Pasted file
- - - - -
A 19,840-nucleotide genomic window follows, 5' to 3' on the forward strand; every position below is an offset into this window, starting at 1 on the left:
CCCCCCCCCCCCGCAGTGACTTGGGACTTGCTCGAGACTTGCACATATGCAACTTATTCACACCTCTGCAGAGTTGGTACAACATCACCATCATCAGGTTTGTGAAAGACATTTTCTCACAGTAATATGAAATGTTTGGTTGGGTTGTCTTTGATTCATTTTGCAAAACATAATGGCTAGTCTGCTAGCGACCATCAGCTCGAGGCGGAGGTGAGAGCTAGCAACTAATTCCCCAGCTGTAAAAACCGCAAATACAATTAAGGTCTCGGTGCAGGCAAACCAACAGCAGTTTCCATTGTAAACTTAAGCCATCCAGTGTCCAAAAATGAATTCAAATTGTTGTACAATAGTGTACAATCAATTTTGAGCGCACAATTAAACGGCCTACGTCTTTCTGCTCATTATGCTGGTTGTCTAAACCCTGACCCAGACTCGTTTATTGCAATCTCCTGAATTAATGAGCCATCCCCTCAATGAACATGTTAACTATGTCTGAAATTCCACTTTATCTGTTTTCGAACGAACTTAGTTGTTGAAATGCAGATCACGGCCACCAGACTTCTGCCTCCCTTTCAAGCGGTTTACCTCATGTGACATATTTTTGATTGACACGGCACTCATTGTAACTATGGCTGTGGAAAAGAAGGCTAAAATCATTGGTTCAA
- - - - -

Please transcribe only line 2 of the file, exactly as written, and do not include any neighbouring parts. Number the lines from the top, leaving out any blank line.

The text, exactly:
CCCCCCCCCCCCGCAGTGACTTGGGACTTGCTCGAGACTTGCACATATGCAACTTATTCACACCTCTGCAGAGTTGGTACAACATCACCATCATCAGGTTTGTGAAAGACATTTTCTCACAGTAATATGAAATGTTTGGTTGGGTTGTCTTTGATTCATTTTGCAAAACATAATGGCTAGTCTGCTAGCGACCATCAGCTCGAGGCGGAGGTGAGAGCTAGCAACTAATTCCCCAGCTGTAAAAACCGCAAATACAATTAAGGTCTCGGTGCAGGCAAACCAACAGCAGTTTCCATTGTAAACTTAAGCCATCCAGTGTCCAAAAATGAATTCAAATTGTTGTACAATAGTGTACAATCAATTTTGAGCGCACAATTAAACGGCCTACGTCTTTCTGCTCATTATGCTGGTTGTCTAAACCCTGACCCAGACTCGTTTATTGCAATCTCCTGAATTAATGAGCCATCCCCTCAATGAACATGTTAACTATGTCTGAAATTCCACTTTATCTGTTTTCGAACGAACTTAGTTGTTGAAATGCAGATCACGGCCACCAGACTTCTGCCTCCCTTTCAAGCGGTTTACCTCATGTGACATATTTTTGATTGACACGGCACTCATTGTAACTATGGCTGTGGAAAAGAAGGCTAAAATCATTGGTTCAA